The Emergency Powers of a Board of Directors

December 12, 2017

By J. Marc Ward

Empty board roomThere is a little-known provision of the Iowa Business Corporation Act (Iowa Code Section 490.303) which gives a board of directors extraordinary power during an emergency. Other than a brief annotation to the Model Business Corporation Act, there are no cases or scholarly references to this section to be found. Its companion code section Iowa Code Section 490.207 regarding emergency bylaws is referred to only in “Corporate Management during Nuclear Attack,” 17 Bus. Law 249 (1962).

But these sections may be ignored at our peril. The threat of nuclear war has certainly diminished (or has it?), but floods, tornadoes and even terrorist attacks are still threats to the operations of a corporation.

So what do these sections provide and how might we use them? Section 490.207 authorizes a board of directors to adopt bylaws effective during an emergency. An emergency is defined as anytime “a quorum of the corporation’s directors cannot readily be assembled because of a catastrophic event.”

When an emergency occurs, the emergency bylaws can eliminate notice requirements for calling a meeting, reduce the quorum requirements for board meetings to less than a majority and designate temporary directors.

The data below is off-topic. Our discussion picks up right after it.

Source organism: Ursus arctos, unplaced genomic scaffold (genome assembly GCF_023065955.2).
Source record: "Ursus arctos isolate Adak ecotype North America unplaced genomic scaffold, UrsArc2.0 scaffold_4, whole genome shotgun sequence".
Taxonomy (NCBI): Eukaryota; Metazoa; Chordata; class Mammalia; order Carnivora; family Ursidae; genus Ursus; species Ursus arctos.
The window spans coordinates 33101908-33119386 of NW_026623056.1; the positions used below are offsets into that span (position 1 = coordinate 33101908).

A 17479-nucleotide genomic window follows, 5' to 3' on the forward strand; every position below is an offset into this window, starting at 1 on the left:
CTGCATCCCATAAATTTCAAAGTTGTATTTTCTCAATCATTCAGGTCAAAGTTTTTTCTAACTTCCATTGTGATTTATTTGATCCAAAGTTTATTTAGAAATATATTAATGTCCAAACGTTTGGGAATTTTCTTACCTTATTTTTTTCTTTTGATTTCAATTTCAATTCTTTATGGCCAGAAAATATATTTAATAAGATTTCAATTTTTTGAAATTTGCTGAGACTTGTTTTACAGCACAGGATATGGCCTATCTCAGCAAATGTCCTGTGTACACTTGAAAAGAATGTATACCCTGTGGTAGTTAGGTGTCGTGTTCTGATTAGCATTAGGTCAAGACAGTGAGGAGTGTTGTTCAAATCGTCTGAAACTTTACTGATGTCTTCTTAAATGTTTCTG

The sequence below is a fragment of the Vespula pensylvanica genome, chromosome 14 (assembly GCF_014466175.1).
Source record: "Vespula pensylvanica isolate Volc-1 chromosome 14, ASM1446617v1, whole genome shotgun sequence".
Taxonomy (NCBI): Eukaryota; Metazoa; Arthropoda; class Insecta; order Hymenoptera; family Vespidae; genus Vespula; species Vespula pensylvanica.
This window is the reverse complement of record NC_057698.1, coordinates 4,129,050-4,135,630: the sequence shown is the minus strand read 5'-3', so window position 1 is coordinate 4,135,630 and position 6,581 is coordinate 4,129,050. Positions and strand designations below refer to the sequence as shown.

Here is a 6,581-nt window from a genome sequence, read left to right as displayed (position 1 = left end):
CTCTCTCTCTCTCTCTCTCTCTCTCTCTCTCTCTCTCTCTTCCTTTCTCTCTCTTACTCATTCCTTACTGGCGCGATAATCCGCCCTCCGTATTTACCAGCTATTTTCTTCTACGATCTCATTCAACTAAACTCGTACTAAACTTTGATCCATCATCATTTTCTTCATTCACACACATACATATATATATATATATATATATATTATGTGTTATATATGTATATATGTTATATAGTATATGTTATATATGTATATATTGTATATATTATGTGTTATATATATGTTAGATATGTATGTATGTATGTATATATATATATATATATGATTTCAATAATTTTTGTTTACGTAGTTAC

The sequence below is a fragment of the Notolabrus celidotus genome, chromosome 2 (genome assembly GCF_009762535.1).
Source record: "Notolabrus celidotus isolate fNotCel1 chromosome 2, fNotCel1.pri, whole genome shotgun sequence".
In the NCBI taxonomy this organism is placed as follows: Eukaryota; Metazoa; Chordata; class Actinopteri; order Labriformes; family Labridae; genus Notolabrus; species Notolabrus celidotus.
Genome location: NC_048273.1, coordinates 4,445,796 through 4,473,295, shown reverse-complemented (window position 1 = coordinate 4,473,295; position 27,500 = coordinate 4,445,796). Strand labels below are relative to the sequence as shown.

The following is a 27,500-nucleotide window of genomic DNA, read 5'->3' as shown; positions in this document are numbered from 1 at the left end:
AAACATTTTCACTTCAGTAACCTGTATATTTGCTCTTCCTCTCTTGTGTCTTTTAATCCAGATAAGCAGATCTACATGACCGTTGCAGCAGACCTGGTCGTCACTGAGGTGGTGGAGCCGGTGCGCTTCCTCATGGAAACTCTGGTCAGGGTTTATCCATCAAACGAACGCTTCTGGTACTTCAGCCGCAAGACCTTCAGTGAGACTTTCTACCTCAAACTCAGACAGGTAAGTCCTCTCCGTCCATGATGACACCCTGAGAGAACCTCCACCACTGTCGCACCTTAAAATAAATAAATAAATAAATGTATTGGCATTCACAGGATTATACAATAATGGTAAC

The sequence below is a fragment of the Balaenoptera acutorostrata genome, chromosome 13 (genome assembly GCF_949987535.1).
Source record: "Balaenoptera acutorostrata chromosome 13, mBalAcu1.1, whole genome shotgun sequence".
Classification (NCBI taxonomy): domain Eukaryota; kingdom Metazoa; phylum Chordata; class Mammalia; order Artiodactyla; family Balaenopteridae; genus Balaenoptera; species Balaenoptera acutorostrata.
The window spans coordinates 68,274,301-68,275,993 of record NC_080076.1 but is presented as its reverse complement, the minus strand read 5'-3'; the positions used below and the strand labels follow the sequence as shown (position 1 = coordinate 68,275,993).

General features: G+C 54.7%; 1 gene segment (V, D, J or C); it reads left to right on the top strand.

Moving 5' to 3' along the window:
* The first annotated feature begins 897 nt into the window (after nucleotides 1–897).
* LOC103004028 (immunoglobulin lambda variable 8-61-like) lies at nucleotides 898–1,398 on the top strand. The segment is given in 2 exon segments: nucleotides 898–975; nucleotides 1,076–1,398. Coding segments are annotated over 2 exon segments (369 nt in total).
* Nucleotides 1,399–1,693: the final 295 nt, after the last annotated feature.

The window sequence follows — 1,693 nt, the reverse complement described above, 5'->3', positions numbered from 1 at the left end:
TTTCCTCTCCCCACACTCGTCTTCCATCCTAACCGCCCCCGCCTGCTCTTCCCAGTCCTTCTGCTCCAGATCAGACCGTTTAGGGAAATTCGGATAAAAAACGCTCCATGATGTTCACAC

Iowa Code Section 490.303 augments 490.207 and allows an emergency board to modify lines of succession and relocate a company’s offices. Notice of meetings need only be given to those who it is practical to reach and by any practical means. The statutes suggest publication or radio, but email or text messages may be more efficient. Officers may also become emergency directors.

Under both sections, so long as the emergency board acts in good faith, actions taken by the board bind the corporation and cannot be used to impose liability on an emergency director or other representatives of the corporation. Although a corporation must adopt emergency bylaws prior to an emergency, the emergency powers under Section 490.303 are granted to every corporation.

More important, it might make sense to stretch the intent of these sections a bit and apply them to situations where the catastrophe is closer to home, like a plane crash that kills a majority of the board or a serious illness that incapacitates the sole shareholder and director of a family business. Merriam-Webster notes that tragedy is synonymous with catastrophe, and these are certainly tragic events. Corporations should consider adopting emergency bylaws now to facilitate the actions of the board if an emergency occurs.